Wikipedia; Alor Setar, (formerly Alor Star from 2004–2008) is a city and the state capital of Kedah, Malaysia; which is the second largest city in the state after Sungai Petani, Kedah (taking over the position in 2010); important cities in the west coast of Peninsular Malaysia along the longest expressway, located 400 km from Kuala Lumpur. The city is home to the Central State Administration Centre and Administrative Centre Kota Setar District in the City of Muadzam Shah and Kedah the royal town of Bandar Anak Bukit.
Alor Setar is unique for Malaysia because the government sector and schools in 'tip of Malaysia' city here operate from Sunday to Thursday every week, which is different from neighbouring states.
Its location along the main travel route from Malaysia to Thailand has long made it a major transportation hub in the northern Malay Peninsula. At present, the city covers a land area of 666 square kilometres, which is occupied by more than 300,000 inhabitants (as per the 2010 census). At the local government level, Alor Setar is administered by the Alor Setar City Council.
The city is served by the Sultan Abdul Halim Airport, which began operations in 2006. The airport is not served by any commercial international flights; however, during the Haj season, there are special flights available for Muslim pilgrims journeying to Saudi Arabia to perform the Haj. The city is connected to other parts of Peninsular Malaysia by the North-South Expressway, the Shahab Perdana Bus Station and the Alor Setar railway station. The city's Kuala Kedah Jetty is served by ferries linking the city with the popular resort island of Langkawi.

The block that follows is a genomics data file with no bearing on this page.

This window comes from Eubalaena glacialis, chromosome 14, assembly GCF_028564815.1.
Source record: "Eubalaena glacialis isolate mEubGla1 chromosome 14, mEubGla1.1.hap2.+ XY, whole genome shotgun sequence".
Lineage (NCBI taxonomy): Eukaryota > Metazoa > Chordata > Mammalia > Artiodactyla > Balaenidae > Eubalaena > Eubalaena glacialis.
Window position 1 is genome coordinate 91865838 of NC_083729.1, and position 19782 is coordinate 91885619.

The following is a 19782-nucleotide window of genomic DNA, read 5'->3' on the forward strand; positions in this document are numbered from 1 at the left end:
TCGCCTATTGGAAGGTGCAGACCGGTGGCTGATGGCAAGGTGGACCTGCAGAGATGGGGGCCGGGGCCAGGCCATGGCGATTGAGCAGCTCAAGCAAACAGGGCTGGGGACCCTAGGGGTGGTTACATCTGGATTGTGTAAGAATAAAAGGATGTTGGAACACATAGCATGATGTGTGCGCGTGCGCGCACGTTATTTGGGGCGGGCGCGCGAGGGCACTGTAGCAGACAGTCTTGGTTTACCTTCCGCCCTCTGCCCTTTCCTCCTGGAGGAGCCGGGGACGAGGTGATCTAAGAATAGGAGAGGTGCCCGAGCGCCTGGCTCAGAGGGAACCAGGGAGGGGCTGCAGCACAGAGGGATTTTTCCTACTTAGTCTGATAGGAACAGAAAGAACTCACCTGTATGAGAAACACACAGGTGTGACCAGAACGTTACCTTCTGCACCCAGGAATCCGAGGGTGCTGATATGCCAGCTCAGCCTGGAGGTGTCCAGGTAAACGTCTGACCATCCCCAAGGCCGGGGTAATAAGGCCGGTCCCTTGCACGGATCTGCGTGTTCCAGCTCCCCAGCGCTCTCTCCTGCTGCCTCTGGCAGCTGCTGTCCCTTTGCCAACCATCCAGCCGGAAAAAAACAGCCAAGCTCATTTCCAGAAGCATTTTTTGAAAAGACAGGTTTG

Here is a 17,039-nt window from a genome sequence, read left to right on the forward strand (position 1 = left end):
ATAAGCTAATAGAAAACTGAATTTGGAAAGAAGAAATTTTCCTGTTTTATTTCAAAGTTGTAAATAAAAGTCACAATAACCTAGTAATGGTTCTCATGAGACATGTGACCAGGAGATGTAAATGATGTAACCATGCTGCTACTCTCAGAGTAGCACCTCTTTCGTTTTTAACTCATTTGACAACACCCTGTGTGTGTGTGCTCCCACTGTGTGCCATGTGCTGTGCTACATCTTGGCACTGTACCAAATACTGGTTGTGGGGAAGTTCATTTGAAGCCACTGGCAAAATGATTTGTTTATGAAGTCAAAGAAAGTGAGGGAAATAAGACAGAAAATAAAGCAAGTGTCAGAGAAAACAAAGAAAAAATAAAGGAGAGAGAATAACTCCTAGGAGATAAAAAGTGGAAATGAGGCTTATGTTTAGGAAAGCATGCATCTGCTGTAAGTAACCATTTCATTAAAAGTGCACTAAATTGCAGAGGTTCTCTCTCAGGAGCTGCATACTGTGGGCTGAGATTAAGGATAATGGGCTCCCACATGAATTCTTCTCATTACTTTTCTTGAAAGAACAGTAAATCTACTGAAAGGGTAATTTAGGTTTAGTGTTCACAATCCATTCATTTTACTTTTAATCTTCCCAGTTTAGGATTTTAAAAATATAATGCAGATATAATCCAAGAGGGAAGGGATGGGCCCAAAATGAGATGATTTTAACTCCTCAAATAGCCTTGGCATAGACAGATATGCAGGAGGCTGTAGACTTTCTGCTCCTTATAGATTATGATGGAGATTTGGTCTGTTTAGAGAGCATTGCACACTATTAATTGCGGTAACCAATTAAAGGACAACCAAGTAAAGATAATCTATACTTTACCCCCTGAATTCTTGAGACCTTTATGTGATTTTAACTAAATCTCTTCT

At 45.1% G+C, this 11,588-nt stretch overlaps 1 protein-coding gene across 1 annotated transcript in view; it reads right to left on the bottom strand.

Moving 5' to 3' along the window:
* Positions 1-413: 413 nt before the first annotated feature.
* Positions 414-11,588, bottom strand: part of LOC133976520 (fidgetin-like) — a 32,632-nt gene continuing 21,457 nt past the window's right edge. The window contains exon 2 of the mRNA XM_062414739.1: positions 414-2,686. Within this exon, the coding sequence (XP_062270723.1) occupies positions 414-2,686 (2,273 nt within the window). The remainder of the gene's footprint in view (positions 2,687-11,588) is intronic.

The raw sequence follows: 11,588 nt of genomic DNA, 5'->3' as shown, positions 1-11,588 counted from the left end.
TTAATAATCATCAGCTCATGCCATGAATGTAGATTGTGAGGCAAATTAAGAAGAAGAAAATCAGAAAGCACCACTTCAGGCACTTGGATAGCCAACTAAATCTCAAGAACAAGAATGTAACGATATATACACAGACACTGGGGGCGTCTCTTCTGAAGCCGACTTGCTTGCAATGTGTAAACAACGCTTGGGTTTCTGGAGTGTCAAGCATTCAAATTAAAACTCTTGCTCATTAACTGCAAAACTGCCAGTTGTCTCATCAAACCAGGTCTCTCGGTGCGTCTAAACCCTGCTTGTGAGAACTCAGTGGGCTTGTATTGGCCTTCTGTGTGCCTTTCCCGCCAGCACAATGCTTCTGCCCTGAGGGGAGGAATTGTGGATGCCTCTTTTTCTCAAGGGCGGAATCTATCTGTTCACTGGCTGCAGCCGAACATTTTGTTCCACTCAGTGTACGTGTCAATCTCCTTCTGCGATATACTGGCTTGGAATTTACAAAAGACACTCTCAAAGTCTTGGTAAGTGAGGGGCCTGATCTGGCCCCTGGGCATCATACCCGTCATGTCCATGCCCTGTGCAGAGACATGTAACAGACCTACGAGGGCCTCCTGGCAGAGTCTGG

Alor Setar is the birthplace of two Prime Ministers, YTM Tunku Abdul Rahman, Malaysia's first Prime Minister, and Tun Dr. Mahathir bin Mohamad, Malaysia's fourth Prime Minister.
Alor Setar was founded in 1735 by Kedah's 19th Ruler, Sultan Muhammad Jiwa Zainal Adilin II and is the state's eighth administrative centre since the establishment of the Kedah Sultanate in 1136. The earlier administrative centres were located in Kota Bukit Meriam, Kota Sungai Emas, Kota Siputeh, Kota Naga, Kota Sena, Kota Indera Kayangan and Kota Bukit Pinang.
Significant events held here included the handing back of Perlis and Setul (now Satun) to Kedah by the Siamese in May 1897 (both provinces were separated from Kedah since 1821) and a 90-day festival from June to September 1904 to celebrate the wedding of the five children of Sultan Abdul Hamid Halim Shah.
Alor Setar had been granted as a city – the ninth in Malaysia, on 21 December 2003. The proclamation ceremony to declare the Kedahcapital a city was held at Dataran Tunku, Alor Setar. Among those present at the historic ceremony were the Kedah's Sultan Tuanku Abdul Halim Mu'adzam Shah and his consort Che' Puan Haminah Hamidun, the Raja Muda of Kedah and Raja Puan Muda (Heir Apparentof Kedah State and his consort), members of the Kedah royalty, parliament members and state exco members. The ceremony was also witnessed by civilians and tourists.
Truck and Matt
On the long ride home, Malaysia